One of the first images of Taiwan to strike a chord with me was that of glowing lanterns doting the night sky in the Pingxi Lantern Festival. The photos are otherworldly and everything you imagine Asia to be. When I came here, two years ago, that lantern festival was top of my list. Yet, I got busy and never went. It needled me whenever I saw those famous pictures, knowing that I may leave Taiwan and never see them. My friend, Amy, came to visit in late June and I was scouring the internet, looking for things to take her to, when I found photos of tourists releasing lanterns in Shifen, near Pingxi. I hadn’t realized I could partake in the magic of the lanterns, whether or not there was a festival on. Amy was game and so, we went to go fulfill my dream and introduce Amy to some Taiwanese culture.
The Pingxi line is an old railway line from the 1920s, so you definitely get a more rustic, romantic feel that you would on the high speed rail. To get to the Pingxi line, you need to take a train from Taipei Main Station to Ruifang and then transfer. It took us about an hour, but we bought our tickets from the machine, rather then a ticket seller, and I think we accidentally bought the slowest tickets possible. Once we transferred to the Pingxi line, we rode to Shifen. You can actually get a pass for all the stops on the Pingxi line, a “hop on, hop off” sort of deal for about 60 NTD. Worthwhile deal, if you have all day, or even if you don’t.
Getting off the train at Shifen is CROWDED. You have to cross the tracks to get to the main old street of Shifen and it’s not a large area, so it took us about five minutes to get over to the first food stall. Once people are off the train, they start to spread out and it becomes more relaxed. The old, main street sits on either side of the train tracks and it is extremely narrow and full of street food, cold drinks like coconut smoothies and watermelon juice, and many, many people selling lanterns. They all sell one lantern for about 150 NTD and the price goes up, depending on how many colors you want. Each color represents some sort of wish, like love, health, peace, etc. The vendors will have hangers to the side of the tracks, with calligraphy paint and brushes attached, so you may write a message to send to the sky on your lantern. Once finished, you go onto the tracks, they’ll light it up for you, and you release your handiwork, as they helpfully take pictures for you.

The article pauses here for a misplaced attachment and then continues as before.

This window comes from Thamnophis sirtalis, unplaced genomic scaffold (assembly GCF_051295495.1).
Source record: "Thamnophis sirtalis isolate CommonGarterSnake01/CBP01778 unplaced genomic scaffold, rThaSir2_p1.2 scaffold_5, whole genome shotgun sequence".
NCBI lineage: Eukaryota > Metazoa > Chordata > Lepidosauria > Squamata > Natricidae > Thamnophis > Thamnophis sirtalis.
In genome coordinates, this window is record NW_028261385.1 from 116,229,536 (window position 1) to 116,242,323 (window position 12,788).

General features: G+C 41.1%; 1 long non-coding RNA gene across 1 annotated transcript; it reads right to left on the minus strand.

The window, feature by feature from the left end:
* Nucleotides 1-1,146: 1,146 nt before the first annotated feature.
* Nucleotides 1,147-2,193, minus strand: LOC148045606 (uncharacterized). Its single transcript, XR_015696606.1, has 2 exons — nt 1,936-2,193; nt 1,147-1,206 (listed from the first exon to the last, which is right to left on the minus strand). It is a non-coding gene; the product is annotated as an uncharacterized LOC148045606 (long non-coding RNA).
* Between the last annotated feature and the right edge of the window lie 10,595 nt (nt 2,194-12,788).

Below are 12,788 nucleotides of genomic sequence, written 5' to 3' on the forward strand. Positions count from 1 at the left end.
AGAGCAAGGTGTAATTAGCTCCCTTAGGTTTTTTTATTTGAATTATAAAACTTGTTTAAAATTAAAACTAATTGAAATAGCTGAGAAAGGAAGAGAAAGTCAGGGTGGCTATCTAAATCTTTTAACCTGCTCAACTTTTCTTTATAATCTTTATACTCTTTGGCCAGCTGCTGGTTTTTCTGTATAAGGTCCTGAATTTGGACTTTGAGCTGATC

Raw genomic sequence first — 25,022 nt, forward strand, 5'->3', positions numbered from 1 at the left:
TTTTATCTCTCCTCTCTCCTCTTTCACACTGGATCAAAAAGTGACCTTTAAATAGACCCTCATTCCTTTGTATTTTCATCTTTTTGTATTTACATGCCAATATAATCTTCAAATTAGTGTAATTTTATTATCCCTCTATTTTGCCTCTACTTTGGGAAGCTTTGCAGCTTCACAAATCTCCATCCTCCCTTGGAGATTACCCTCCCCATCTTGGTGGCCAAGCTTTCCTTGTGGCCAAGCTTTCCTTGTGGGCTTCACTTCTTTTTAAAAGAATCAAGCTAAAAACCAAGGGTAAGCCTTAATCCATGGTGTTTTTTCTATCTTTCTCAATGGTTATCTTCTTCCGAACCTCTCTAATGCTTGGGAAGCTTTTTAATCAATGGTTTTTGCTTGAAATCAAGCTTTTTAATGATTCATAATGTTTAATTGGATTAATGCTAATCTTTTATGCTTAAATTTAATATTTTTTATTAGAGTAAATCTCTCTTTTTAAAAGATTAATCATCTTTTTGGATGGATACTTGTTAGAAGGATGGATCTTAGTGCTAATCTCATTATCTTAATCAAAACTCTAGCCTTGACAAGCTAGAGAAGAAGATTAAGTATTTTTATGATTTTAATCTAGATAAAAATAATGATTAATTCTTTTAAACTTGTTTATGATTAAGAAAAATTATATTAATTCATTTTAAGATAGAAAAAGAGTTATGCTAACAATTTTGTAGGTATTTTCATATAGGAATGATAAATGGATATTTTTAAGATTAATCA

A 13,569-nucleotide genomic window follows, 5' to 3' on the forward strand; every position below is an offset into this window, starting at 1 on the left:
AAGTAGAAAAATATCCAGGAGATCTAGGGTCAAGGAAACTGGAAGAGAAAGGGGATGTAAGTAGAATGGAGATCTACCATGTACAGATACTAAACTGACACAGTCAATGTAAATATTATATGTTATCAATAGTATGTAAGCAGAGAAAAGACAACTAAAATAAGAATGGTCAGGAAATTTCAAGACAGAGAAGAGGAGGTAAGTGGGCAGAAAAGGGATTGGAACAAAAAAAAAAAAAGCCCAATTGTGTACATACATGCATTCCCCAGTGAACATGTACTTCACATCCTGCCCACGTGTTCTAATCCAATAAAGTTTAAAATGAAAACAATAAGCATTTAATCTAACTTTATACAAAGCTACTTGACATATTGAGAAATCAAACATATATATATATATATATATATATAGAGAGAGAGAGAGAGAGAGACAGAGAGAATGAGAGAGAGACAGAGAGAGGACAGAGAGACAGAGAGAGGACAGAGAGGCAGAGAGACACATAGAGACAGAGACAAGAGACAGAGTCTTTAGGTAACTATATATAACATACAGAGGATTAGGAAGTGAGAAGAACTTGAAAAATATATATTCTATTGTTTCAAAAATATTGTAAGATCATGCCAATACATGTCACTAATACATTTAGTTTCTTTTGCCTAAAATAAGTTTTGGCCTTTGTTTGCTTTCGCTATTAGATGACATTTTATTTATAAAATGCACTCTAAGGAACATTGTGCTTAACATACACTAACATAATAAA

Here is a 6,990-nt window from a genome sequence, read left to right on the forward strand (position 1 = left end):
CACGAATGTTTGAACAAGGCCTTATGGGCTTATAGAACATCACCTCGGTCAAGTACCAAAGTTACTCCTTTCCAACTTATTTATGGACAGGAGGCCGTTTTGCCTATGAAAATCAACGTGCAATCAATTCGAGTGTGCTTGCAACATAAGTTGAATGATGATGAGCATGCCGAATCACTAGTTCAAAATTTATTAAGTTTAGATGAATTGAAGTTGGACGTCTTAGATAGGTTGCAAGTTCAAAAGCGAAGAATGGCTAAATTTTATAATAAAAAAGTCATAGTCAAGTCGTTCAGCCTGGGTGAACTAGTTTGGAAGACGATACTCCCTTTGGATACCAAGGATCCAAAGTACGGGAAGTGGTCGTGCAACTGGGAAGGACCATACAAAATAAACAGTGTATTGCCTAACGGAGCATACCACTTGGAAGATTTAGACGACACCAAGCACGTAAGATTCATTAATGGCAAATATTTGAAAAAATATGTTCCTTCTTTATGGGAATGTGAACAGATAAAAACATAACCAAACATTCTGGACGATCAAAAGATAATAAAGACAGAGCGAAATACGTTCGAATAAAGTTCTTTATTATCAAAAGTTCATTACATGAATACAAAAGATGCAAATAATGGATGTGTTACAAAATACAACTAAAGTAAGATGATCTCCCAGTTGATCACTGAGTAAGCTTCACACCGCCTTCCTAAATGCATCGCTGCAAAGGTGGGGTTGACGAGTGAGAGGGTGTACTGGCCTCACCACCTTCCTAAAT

The most intriguing part is that the tracks are covered in people, but this is a working rail line. The vendors know the train schedule, so when a train is coming, they get everyone off in time. It’s awesome to see the train chug by and then everyone scurry back on the tracks to send off their lanterns. It may sound like chaos, what with trains and groups of tourists setting lanterns on fire, but it actually was quite relaxed. The vendors are professionals and have a good system. The only hiccup was when a lantern, because of the wind, was sent sailing over to the tent we were under and set fire to it! One of the girl vendors was on it and quickly put it out, but it was exciting to see.
I absolutely loved Shifen. It’s charming and, despite being well-known and busy, it’s surprisingly, calming. Getting to paint messages on a lantern and watch it fade into the sky was a unique experience. (Side note: I heard there are people who drive out in cars to go pick up the lanterns, so that is good news for Mother Earth, although I can’t see how it is possible for them to find all of them. ) We also walked down the main street to Shifen Waterfall (okay, we took a taxi because the heat was unbearable, but if it is not the middle of summer, a walk would be fine) and although, not the most stunning of waterfalls, it’s worth a look and is a good place to get a cup of coffee and take in the park area.
I may have missed the festival, but I think I got a good taste of it in Shifen. I can now look at those pictures of the glowing night sky and know that my lantern was once in that sky, too.